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Jordan Reid

Author; Founding Editor, Ramshackle Glam

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Why Trump’s trial should be televised

Aug 10, 2023

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Former President Donald Trump has pleaded not guilty to four felony charges accusing him of attempting to overturn the 2020 election results. While a trial featuring the former president would appeal to many viewers, including some members of Congress, federal criminal courts prohibit the presence of cameras or recording devices in the courtroom.

Straight Arrow News contributor Jordan Reid says now is the time to bend the rules. Reid lays out crucial reasons why watching the trial unfold in real-time, instead of relying on interpretations of potentially biased journalists, is so important.

First, and to my mind, most importantly, we have grown into a culture where the press is deeply partisan. Fox, obviously, but, come on, your choice of mainstream news outlet will very likely impact your mindset on important issues up to and including the guilt of the former president.

So being able to watch those proceedings live, to unpack the evidence for ourselves, to hear testimony with our own ears, at least somewhat, assuages the risk that citizens will simply hear information from third parties.

Of course, of course, newscasters will still put their own spin on the recap of the day’s proceedings. That’s inevitable, but offering people the opportunity to see the evidence for themselves is unquestionably a step in the right direction.

Second, the trial is going to be a circus. Even if Trump supporters don’t show up en masse — which, given recent precedent, they just might not — the press is going to be just sheer madness outside that courthouse and some feel that if a single livestream camera is present in the courtroom, feeding live to various channels, that’ll take away some of the pandemonium, which, maybe, I don’t know.

Sometime late this year, or more likely early next year, hopefully early, the most consequential trial of our time perhaps of all time will be held. The very future of democracy is hanging in the balance. If Trump was acquitted on charges of election interference prior to the election, it could very well give him that precise, “see, they were out to get me” ammunition that he needs to win again.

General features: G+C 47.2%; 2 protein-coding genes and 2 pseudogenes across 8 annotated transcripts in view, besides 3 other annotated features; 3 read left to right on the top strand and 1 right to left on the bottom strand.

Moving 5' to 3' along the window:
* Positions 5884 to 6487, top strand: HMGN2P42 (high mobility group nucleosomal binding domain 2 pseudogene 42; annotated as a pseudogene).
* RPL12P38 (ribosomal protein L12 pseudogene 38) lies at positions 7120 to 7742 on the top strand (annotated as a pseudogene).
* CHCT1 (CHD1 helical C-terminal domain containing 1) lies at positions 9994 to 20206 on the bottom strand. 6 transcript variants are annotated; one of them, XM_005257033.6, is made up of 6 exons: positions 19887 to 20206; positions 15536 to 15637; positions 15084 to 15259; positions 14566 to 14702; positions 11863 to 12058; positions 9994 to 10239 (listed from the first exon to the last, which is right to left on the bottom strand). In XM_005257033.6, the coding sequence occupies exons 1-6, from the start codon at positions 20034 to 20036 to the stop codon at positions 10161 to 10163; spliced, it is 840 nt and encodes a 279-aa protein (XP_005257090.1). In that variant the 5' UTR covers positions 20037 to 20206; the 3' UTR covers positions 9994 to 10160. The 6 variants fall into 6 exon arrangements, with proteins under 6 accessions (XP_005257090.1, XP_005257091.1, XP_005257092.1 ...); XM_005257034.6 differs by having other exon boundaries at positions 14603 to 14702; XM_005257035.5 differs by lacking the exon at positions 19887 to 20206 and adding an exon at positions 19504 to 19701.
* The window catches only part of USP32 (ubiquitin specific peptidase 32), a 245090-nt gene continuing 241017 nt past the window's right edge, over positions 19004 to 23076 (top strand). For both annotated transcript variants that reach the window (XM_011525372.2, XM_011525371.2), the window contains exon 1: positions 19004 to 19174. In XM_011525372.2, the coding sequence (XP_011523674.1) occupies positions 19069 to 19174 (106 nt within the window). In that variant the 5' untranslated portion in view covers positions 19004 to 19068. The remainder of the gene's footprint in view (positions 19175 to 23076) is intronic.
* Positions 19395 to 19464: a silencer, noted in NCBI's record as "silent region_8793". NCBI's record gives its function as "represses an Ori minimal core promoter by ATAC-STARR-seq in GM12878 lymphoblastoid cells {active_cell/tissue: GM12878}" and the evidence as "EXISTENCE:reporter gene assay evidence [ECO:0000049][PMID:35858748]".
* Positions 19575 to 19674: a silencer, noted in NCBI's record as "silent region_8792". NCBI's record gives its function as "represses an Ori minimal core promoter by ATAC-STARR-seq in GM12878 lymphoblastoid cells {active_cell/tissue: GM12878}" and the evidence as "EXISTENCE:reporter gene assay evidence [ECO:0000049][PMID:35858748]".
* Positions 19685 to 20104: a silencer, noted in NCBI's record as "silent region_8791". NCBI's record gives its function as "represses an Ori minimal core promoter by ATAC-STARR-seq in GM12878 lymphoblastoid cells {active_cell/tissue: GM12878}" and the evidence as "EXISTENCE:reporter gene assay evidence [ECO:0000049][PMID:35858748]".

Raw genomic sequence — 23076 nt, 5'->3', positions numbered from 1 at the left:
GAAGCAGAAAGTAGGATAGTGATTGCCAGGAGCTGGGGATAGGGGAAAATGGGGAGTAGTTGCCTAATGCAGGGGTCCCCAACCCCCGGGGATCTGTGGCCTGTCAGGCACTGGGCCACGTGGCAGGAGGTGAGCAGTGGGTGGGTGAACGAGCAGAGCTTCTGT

Interestingly, one topic that both sides of the aisle seem to agree on is that the proceedings should be televised for the public. This isn’t a given or necessarily even a probability, though, because federal court rules prohibit cameras in a criminal trial setting. But we need to suspend those rules, according to me, and also everyone from journalists to lawmakers. And here are the primary reasons they give.

 

First, and to my mind, most importantly, we have grown into a culture where the press is deeply partisan. Fox, obviously but, come on, your choice of mainstream news outlet will very likely impact your mindset on important issues up to and including the guilt of the former president. So being able to watch those proceedings live to unpack the evidence for ourselves to hear testimony with our own ears, at least somewhat assuages the risk that citizens will simply hear information from third parties. Of course, of course, newscasters will still put their own spin on the recap of the day’s proceedings. That’s inevitable, but offering people the opportunity to see the evidence for themselves is unquestionably a step in the right direction. 

 

Second, the trial is going to be a circus. Even if Trump supporters don’t show up en masse — which, given recent precedent, they just might not — the press is going to be just sheer madness outside that courthouse and some feel that if a single live stream camera is present in the courtroom, feeding live to various channels that’ll take away some of the pandemonium, which, maybe, I don’t know. 

 

The final reason is what I find fascinating. It’s apparently a fact that individuals who serve on juries frequently leave the experience with a greater respect for the judicial system. They realize that more often than not, it works. So for Trump defenders to actually see the process played out and be confronted with evidence that they genuinely may have never been privy to before because of the biases of their preferred news station. It could be huge in terms of swaying those who are on the fence about Trump to finally step away from his side. Selfishly, I want to see the trial played out live rather than listen to often biased reports accompanying pastel court imagery. I think we all want to, in fact, I think we all need to. This is a good moment to break the rules.

 

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